A look at Bluebonnet’s ingredients for success as it reaches 25 years.
The classic amber glass bottles bearing Bluebonnet Nutrition Corporation’s iconic blue flower have graced the shelves of natural product stores for 25 years. As the dietary supplement brand from Sugar Land, TX, reaches its silver anniversary, here’s a look at how they’ve built a past, present and future on uncompromising devotion to natural foods stores, consumer trust and high quality products.
All Bets on Independent Retailers
The natural products industry is worth $635.6 billion and growing, with dietary supplements playing a major role (1). In the past few decades, the industry has also matured from a small devoted community to one where products can be found online and in megastores. For the past 25 years, however, anyone in search of Bluebonnet products has known to make their first and only stop at a natural foods store.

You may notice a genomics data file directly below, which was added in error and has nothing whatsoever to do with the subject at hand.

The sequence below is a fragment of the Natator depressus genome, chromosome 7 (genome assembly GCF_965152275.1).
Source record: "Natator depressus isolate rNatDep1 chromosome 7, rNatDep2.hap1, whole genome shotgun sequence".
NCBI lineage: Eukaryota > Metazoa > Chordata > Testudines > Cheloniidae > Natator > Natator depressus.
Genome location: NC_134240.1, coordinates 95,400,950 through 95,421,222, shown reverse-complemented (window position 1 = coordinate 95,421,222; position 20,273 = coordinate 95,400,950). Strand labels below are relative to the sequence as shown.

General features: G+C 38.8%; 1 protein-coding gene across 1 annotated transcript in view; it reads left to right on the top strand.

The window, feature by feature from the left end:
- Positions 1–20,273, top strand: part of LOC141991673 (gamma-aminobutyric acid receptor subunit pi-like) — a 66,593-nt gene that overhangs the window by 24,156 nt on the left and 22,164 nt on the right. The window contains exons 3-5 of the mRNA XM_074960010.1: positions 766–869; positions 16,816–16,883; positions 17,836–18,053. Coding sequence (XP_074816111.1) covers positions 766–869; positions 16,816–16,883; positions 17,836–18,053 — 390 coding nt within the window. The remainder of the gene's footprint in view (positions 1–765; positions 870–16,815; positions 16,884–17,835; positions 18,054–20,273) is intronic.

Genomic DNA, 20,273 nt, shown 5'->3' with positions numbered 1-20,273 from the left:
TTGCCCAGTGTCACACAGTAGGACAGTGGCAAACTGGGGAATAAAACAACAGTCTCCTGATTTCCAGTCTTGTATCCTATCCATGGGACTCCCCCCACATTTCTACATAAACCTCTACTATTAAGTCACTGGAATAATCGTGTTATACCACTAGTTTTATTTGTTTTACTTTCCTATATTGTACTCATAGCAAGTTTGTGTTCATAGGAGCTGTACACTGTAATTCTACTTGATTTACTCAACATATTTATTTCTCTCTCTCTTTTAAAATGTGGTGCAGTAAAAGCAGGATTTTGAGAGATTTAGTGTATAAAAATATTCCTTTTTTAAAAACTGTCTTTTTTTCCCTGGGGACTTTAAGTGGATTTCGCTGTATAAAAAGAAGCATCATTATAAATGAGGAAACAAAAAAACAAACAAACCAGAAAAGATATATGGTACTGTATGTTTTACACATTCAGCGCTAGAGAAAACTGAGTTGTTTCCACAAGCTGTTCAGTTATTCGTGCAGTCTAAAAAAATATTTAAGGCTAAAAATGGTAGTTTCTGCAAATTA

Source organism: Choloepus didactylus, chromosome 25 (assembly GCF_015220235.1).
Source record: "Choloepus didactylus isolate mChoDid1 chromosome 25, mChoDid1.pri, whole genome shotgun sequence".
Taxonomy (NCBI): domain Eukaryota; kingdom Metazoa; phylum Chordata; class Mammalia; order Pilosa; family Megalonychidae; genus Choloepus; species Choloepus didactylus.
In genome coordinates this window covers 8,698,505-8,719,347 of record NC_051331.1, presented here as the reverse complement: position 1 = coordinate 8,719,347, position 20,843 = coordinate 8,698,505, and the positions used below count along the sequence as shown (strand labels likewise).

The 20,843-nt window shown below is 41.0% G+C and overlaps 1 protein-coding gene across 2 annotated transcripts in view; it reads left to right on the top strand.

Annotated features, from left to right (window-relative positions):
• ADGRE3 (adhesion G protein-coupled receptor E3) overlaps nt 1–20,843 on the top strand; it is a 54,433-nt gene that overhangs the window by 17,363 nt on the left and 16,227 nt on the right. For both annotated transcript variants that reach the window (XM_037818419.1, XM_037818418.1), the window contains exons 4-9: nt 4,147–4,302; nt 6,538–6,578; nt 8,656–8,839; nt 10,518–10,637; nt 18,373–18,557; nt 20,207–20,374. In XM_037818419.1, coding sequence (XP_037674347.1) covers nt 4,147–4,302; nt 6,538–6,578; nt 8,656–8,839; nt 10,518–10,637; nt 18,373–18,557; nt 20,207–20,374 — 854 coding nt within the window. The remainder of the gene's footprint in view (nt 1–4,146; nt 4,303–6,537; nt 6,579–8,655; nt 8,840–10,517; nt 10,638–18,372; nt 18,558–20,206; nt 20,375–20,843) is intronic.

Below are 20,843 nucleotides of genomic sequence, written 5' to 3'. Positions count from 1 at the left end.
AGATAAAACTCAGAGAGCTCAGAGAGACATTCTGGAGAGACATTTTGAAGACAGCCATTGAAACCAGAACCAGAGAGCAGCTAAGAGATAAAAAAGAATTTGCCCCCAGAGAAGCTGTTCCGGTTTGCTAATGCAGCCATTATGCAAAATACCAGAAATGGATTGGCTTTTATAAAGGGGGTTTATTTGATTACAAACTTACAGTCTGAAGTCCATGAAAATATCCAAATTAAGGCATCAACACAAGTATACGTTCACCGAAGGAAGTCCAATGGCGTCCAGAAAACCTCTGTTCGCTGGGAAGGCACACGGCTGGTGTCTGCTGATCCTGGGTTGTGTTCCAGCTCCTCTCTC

Bluebonnet’s commitment to these specialty stores is deep-rooted, as modeled in their relationship with For Goodness Sake Natural Food Store, a 40-year-old family-owned natural food store in New Braunfels, TX. The store has carried the brand’s products “since the beginning,” according to Lauren Krock, who co-owns the business with her sister Shannon Hanz. Their mother, Beverly Krock, who founded the store, had known Bluebonnet President Gary Barrows before he started the company in 1991. “One day, he asked her what she thought about him creating his own vitamin line and if she would consider carrying it in her store. She was completely supportive and guaranteed she would bring it in and sell it,” Krock says. “Twenty-five years later, Bluebonnet is one of our best-selling vitamin lines.”